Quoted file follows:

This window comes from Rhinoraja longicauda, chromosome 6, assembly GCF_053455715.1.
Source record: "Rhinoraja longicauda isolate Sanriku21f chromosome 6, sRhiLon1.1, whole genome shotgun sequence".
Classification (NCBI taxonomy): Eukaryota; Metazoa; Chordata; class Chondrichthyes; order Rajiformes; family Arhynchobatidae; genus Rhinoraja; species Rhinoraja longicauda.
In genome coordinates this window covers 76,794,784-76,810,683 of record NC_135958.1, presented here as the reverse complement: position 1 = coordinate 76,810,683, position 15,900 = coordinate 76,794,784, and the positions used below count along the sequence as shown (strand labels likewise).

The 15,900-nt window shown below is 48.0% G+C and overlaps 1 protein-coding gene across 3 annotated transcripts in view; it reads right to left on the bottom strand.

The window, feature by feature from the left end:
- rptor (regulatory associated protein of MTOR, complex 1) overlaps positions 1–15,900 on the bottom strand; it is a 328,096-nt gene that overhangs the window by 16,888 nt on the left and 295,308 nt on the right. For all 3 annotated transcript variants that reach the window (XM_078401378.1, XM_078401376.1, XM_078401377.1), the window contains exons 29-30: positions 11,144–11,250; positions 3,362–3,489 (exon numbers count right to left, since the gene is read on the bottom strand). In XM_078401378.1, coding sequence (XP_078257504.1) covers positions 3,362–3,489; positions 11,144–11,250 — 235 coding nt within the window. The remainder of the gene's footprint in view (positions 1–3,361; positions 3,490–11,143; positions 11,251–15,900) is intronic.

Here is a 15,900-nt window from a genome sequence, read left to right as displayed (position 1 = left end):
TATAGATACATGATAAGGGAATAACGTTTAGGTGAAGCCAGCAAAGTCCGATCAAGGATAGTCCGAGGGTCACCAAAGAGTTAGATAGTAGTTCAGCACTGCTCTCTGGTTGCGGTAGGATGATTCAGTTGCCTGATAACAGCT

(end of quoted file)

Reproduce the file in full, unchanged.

This window comes from Rhinoraja longicauda, chromosome 6, assembly GCF_053455715.1.
Source record: "Rhinoraja longicauda isolate Sanriku21f chromosome 6, sRhiLon1.1, whole genome shotgun sequence".
Classification (NCBI taxonomy): Eukaryota; Metazoa; Chordata; class Chondrichthyes; order Rajiformes; family Arhynchobatidae; genus Rhinoraja; species Rhinoraja longicauda.
In genome coordinates this window covers 76,794,784-76,810,683 of record NC_135958.1, presented here as the reverse complement: position 1 = coordinate 76,810,683, position 15,900 = coordinate 76,794,784, and the positions used below count along the sequence as shown (strand labels likewise).

The 15,900-nt window shown below is 48.0% G+C and overlaps 1 protein-coding gene across 3 annotated transcripts in view; it reads right to left on the bottom strand.

The window, feature by feature from the left end:
- rptor (regulatory associated protein of MTOR, complex 1) overlaps positions 1–15,900 on the bottom strand; it is a 328,096-nt gene that overhangs the window by 16,888 nt on the left and 295,308 nt on the right. For all 3 annotated transcript variants that reach the window (XM_078401378.1, XM_078401376.1, XM_078401377.1), the window contains exons 29-30: positions 11,144–11,250; positions 3,362–3,489 (exon numbers count right to left, since the gene is read on the bottom strand). In XM_078401378.1, coding sequence (XP_078257504.1) covers positions 3,362–3,489; positions 11,144–11,250 — 235 coding nt within the window. The remainder of the gene's footprint in view (positions 1–3,361; positions 3,490–11,143; positions 11,251–15,900) is intronic.

Here is a 15,900-nt window from a genome sequence, read left to right as displayed (position 1 = left end):
TATAGATACATGATAAGGGAATAACGTTTAGGTGAAGCCAGCAAAGTCCGATCAAGGATAGTCCGAGGGTCACCAAAGAGTTAGATAGTAGTTCAGCACTGCTCTCTGGTTGCGGTAGGATGATTCAGTTGCCTGATAACAGCT